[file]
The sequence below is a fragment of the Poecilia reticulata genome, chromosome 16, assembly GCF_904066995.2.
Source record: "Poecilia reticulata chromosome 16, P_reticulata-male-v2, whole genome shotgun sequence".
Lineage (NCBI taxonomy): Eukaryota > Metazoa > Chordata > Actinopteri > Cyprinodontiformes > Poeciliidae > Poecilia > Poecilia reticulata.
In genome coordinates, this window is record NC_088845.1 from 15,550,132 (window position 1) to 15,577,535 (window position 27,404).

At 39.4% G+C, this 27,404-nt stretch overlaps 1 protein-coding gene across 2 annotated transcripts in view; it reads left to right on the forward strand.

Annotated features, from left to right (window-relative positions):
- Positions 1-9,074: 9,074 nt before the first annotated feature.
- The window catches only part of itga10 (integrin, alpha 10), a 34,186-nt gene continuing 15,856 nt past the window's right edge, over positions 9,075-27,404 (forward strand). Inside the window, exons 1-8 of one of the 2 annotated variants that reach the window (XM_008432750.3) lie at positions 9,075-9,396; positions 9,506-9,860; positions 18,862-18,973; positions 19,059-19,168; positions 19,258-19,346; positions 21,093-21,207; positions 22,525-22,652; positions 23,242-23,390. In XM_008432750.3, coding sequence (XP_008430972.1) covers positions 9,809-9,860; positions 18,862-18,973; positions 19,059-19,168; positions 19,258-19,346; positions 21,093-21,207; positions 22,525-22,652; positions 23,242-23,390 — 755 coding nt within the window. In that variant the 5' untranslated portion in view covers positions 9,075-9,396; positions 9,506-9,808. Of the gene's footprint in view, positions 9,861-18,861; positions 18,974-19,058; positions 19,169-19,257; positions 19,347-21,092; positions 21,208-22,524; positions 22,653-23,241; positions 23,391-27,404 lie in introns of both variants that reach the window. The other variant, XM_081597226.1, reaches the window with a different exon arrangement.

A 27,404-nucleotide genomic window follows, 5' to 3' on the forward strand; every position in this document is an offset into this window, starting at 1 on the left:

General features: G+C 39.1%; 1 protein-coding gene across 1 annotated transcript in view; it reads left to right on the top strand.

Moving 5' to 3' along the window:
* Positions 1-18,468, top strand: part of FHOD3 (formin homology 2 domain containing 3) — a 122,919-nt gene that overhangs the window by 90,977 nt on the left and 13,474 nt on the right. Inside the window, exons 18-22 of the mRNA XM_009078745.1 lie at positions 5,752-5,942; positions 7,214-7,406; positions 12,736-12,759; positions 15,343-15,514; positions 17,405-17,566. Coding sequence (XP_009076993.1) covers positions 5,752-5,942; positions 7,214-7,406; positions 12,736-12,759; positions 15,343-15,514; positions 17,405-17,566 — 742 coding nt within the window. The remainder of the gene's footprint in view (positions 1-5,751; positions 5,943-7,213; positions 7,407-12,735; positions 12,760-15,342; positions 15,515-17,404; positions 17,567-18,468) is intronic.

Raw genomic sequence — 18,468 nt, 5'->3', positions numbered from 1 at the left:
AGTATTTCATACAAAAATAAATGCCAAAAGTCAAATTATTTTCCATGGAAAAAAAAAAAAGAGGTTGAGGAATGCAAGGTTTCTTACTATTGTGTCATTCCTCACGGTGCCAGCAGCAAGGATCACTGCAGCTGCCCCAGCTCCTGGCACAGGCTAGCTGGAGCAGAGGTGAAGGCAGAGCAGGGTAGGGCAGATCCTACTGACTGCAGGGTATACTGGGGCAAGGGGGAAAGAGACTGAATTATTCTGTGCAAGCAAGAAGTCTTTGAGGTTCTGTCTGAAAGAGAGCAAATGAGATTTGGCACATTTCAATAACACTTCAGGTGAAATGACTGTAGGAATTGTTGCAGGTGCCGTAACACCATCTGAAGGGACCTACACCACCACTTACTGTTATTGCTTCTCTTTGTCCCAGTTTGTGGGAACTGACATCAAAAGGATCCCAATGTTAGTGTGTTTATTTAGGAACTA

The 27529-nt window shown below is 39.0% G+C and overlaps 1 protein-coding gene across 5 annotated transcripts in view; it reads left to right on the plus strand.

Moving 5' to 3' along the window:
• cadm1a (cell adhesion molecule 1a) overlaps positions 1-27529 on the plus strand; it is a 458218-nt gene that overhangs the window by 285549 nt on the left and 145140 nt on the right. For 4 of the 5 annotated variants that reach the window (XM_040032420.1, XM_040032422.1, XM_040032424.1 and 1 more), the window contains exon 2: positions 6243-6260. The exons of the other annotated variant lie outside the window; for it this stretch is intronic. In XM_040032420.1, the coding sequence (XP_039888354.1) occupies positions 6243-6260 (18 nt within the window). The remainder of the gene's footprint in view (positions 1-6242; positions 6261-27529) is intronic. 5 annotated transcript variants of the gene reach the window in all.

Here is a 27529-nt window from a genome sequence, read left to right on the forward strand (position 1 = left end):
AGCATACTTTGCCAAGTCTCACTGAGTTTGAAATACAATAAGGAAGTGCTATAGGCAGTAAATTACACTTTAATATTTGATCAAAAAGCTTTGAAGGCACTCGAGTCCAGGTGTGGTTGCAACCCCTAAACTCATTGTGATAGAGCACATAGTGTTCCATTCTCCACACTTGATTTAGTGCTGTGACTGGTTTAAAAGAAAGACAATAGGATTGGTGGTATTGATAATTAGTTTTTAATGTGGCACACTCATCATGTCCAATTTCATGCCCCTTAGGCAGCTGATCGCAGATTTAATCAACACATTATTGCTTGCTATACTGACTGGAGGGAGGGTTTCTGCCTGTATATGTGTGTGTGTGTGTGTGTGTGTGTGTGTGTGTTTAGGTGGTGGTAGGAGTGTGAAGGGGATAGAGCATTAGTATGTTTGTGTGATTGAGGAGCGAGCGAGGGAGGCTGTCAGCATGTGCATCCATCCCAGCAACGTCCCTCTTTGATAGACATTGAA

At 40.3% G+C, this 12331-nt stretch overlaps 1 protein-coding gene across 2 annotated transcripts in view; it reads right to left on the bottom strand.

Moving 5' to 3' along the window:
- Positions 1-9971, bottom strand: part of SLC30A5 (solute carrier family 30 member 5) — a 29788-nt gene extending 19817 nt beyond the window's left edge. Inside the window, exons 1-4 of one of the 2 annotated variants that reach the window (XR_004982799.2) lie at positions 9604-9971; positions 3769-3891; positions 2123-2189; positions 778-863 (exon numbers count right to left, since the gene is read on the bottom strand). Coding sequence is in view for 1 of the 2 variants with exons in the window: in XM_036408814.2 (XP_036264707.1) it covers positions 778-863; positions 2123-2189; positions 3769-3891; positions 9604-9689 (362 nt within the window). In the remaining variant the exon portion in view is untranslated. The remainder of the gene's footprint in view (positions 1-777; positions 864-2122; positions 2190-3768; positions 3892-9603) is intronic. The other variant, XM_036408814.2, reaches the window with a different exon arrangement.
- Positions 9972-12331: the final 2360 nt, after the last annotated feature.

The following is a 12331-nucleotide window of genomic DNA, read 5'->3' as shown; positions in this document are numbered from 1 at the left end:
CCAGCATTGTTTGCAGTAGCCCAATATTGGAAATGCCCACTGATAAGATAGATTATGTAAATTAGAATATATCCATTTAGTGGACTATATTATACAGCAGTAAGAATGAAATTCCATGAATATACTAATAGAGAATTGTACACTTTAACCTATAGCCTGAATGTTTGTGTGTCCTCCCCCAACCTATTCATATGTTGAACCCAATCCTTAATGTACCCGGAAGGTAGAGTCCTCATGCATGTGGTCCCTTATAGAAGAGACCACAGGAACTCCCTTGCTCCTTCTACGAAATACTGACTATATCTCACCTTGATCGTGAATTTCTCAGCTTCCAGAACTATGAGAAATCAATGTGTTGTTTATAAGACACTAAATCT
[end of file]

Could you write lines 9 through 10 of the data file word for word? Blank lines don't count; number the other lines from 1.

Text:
A 27,404-nucleotide genomic window follows, 5' to 3' on the forward strand; every position in this document is an offset into this window, starting at 1 on the left:

General features: G+C 39.1%; 1 protein-coding gene across 1 annotated transcript in view; it reads left to right on the top strand.